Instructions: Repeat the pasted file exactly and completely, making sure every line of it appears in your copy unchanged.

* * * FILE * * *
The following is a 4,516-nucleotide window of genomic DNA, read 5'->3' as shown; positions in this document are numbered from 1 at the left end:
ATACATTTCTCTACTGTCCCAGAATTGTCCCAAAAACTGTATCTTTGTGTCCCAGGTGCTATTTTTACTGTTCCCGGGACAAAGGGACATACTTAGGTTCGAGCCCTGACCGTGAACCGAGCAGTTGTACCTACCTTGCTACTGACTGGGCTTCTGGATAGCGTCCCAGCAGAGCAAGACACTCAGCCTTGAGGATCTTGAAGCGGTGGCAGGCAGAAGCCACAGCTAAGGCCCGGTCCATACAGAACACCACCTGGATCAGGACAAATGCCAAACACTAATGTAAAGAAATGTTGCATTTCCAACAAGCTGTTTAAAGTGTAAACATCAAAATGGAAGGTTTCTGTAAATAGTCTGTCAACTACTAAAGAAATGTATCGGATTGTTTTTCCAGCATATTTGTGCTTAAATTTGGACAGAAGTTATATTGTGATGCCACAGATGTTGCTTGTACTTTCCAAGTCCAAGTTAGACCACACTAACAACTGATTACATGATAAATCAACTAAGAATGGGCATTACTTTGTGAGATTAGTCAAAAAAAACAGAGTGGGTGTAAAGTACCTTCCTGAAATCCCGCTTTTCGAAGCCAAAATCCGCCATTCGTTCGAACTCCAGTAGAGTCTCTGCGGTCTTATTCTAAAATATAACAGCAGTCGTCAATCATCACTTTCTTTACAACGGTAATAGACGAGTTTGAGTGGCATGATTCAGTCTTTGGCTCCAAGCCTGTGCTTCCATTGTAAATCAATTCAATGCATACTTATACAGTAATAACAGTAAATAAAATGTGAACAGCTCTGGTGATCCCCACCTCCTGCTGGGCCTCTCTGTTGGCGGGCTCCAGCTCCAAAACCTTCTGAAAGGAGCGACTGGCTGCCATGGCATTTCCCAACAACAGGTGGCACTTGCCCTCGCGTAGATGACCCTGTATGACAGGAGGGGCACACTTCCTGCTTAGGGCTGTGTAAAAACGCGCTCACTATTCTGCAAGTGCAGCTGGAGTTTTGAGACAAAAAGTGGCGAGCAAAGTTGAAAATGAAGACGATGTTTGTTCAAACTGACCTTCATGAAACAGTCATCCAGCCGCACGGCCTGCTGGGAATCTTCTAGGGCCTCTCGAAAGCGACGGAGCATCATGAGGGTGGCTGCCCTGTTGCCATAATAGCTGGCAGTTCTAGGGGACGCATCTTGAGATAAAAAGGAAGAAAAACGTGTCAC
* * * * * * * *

The following is a 4,516-nucleotide window of genomic DNA, read 5'->3' as shown; positions in this document are numbered from 1 at the left end:
ATACATTTCTCTACTGTCCCAGAATTGTCCCAAAAACTGTATCTTTGTGTCCCAGGTGCTATTTTTACTGTTCCCGGGACAAAGGGACATACTTAGGTTCGAGCCCTGACCGTGAACCGAGCAGTTGTACCTACCTTGCTACTGACTGGGCTTCTGGATAGCGTCCCAGCAGAGCAAGACACTCAGCCTTGAGGATCTTGAAGCGGTGGCAGGCAGAAGCCACAGCTAAGGCCCGGTCCATACAGAACACCACCTGGATCAGGACAAATGCCAAACACTAATGTAAAGAAATGTTGCATTTCCAACAAGCTGTTTAAAGTGTAAACATCAAAATGGAAGGTTTCTGTAAATAGTCTGTCAACTACTAAAGAAATGTATCGGATTGTTTTTCCAGCATATTTGTGCTTAAATTTGGACAGAAGTTATATTGTGATGCCACAGATGTTGCTTGTACTTTCCAAGTCCAAGTTAGACCACACTAACAACTGATTACATGATAAATCAACTAAGAATGGGCATTACTTTGTGAGATTAGTCAAAAAAAACAGAGTGGGTGTAAAGTACCTTCCTGAAATCCCGCTTTTCGAAGCCAAAATCCGCCATTCGTTCGAACTCCAGTAGAGTCTCTGCGGTCTTATTCTAAAATATAACAGCAGTCGTCAATCATCACTTTCTTTACAACGGTAATAGACGAGTTTGAGTGGCATGATTCAGTCTTTGGCTCCAAGCCTGTGCTTCCATTGTAAATCAATTCAATGCATACTTATACAGTAATAACAGTAAATAAAATGTGAACAGCTCTGGTGATCCCCACCTCCTGCTGGGCCTCTCTGTTGGCGGGCTCCAGCTCCAAAACCTTCTGAAAGGAGCGACTGGCTGCCATGGCATTTCCCAACAACAGGTGGCACTTGCCCTCGCGTAGATGACCCTGTATGACAGGAGGGGCACACTTCCTGCTTAGGGCTGTGTAAAAACGCGCTCACTATTCTGCAAGTGCAGCTGGAGTTTTGAGACAAAAAGTGGCGAGCAAAGTTGAAAATGAAGACGATGTTTGTTCAAACTGACCTTCATGAAACAGTCATCCAGCCGCACGGCCTGCTGGGAATCTTCTAGGGCCTCTCGAAAGCGACGGAGCATCATGAGGGTGGCTGCCCTGTTGCCATAATAGCTGGCAGTTCTAGGGGACGCATCTTGAGATAAAAAGGAAGAAAAACGTGTCAC